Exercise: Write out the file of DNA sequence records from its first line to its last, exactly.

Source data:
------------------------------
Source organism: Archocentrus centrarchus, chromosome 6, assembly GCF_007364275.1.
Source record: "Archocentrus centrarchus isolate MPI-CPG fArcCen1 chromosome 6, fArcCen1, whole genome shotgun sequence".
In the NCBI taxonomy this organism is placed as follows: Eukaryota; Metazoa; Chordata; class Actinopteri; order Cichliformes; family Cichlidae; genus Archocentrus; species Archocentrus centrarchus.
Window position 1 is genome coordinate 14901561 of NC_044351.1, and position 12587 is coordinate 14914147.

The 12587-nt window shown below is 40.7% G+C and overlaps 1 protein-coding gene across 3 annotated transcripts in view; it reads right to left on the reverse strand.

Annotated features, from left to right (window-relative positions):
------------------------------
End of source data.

Source organism: Archocentrus centrarchus, chromosome 6, assembly GCF_007364275.1.
Source record: "Archocentrus centrarchus isolate MPI-CPG fArcCen1 chromosome 6, fArcCen1, whole genome shotgun sequence".
In the NCBI taxonomy this organism is placed as follows: Eukaryota; Metazoa; Chordata; class Actinopteri; order Cichliformes; family Cichlidae; genus Archocentrus; species Archocentrus centrarchus.
Window position 1 is genome coordinate 14901561 of NC_044351.1, and position 12587 is coordinate 14914147.

The 12587-nt window shown below is 40.7% G+C and overlaps 1 protein-coding gene across 3 annotated transcripts in view; it reads right to left on the reverse strand.

Annotated features, from left to right (window-relative positions):